Interview by Katie Gregory
Hi Thomas! How has the touring been going?
The tour was very stressful in the beginning because we started right away with big shows which we never did before, but it’s been the reward of two years we spent in the studio. It’s just nice to see the world with your friends and play music for people, it’s as basic as that. It’s the best way to travel the world. It’s very gratifying, very nice. I recommend it. [Laughs]
Do you guys like performing more for the big festival crowds, or do you like performing for the smaller, more intimate crowds?
I think on paper we like our own shows better, because there’s just a couple of things that are easier to bring some atmosphere, like some epic nights. Sometimes at a festival you play at daytime, and the attention of the crowd is elsewhere. But festivals also have this power, almost like a poetic, Roman Empire feel, like there’s so many people it’s just a sea of… you know, you never see the end of it. And it has some universal feel to it that is incredible but dangerous at the same time. It’s fascinating.
You said you love traveling for the festivals. Is there a favorite place that you’ve performed?
I think Lollapalooza was one of my favorite festivals this year. The crowd and the skyline. This festival never disappoints. It feels like a festival I could go to as a guest, like in the audience. There are some festivals we play where I could never picture myself attending. [Laughs] But Lollapalooza is one of the few where I really would like to be there.
But sometimes, the best shows, they’re usually not the ones in the big cities, they’re the ones in the middle, or on your way to somewhere, just because those places tend to see less shows, and they’re probably less jaded about shows or something. It’s more unique there. Some places in the U.S., like Salt Lake City, places like that, you wouldn’t bet on them, but then they become the most fun shows.
Since it’s music month here on the blog, can you tell us some albums you’ve been listening to lately?
I’ve been driving more than usual lately and the one CD I put on all the time is What’s Going On by Marvin Gaye, because it’s exactly the length of my trip. More than a collection of songs, it’s one giant song. I think it’s my favorite album, because it’s very complex and the message is so pure. It sounds incredibly modern. It could have been made today and it wouldn’t be surprising. It wouldn’t feel old. What else? We’ve been touring with Mac DeMarco recently, and I really like his music. I love his album.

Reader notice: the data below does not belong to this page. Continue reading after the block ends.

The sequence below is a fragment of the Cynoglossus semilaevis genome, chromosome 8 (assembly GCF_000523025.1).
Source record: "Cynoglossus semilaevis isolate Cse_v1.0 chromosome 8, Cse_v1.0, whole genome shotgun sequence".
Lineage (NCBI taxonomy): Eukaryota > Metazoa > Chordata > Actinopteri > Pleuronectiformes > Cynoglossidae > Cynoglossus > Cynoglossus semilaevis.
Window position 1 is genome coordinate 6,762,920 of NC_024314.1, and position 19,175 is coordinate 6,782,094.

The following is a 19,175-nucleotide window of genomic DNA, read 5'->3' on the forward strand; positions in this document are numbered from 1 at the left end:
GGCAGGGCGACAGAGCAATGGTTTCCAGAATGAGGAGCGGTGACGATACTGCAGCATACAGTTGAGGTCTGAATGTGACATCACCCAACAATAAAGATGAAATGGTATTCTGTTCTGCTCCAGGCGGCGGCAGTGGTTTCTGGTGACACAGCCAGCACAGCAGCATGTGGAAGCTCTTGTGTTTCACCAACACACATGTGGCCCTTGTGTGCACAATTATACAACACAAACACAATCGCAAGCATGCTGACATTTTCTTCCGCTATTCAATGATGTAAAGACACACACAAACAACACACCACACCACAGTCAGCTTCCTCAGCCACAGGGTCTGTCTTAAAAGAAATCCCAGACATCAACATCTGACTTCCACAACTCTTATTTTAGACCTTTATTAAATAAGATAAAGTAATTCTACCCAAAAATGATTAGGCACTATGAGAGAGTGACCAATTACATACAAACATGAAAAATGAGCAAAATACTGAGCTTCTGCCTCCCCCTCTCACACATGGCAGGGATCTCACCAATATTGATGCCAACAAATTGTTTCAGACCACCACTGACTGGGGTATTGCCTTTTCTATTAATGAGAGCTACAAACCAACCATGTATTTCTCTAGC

Do you guys collect records at all?
I have a few, yeah. Between the four of us in the band, we do have a semi-giant collection, but that’s between all four of us. Separately it’s not that impressive. [Laughs]
Do you guys have any rare albums that you can think of?
Yeah, we have… well, there’s one that we bought many, many times. It’s Kill City by Iggy Pop and James Williamson. It’s not that rare, but the vinyl comes in different colors – there’s a pink, there’s a green, I think there’s a transparent one. We have a strange relationship with this record. We had to buy it six or seven times because once it melted in the back of my car, and then things kept happening. I think we lost the precious one. I think the ones we have now are not the super limited edition anymore. [Laughs]
Do you have a favorite musician or band that you’re always in the mood to listen to?
Yes. What could it be? There’s a lot. Anything that I was listening to when I was a teenager, if I hear it anymore it’s very powerful. Anything from Prince or Joy Division or My Bloody Valentine or The Pixies, all these bands I grew up with. If I hear the same guitar or the drum machine that was used on "Little Red Corvette", I can burst into tears. [Laughs] That’s how powerful.
That’s amazing. Do you have a favorite Phoenix song?
No, no. I mean, I have favorites to play live, and it keeps changing, so it’s nice because we change the setlist pretty often. It depends on the mood we’re in. It’s really the only thing we fight for in the band, the setlist.
What’s your favorite song to play at the moment?
It’s one called “The Real Thing.” But it’s also the toughest to play, it’s the one we can mess up the most. And I can mess up the most. That’s why with my friends, it is not their favorite. [Laughs]
And once this tour wraps up, does the band have any new album plans?
No, we don’t. Well, right now we are doing our own tour, which is something we’ve been looking forward to because we mostly played festivals. You can play festivals from April to September, and now we are looking forward to playing our own shows, which starts [this week]. That’s something we’re all really looking forward to.
Okay, and I only have one more question for you. What’s the most common English phrase people ask you to translate into French? Are people always asking for curse words?
No, not that I can think of. But when we speak English, we don’t swear in English, but when we speak French we do swear pretty often, so I think sometimes we have to translate these, but nothing specific.
Have people ever asked you to translate the Kanye line, “Hurry up with my damn croissants”?
No, what is that? It’s a Kanye song? Oh, yeah! We did something with the NME, and they asked us that, but I had no clue it was a Kanye song. They asked us something about “damn croissants,” but I wasn’t sure what they were talking about. [Laughs] I was asked how to translate “cronut” recently.
Can you translate cronut?!
No, I think there’s “cro” in it for croissant, so it’s already in there. I don’t think you can translate it more. [Laughs]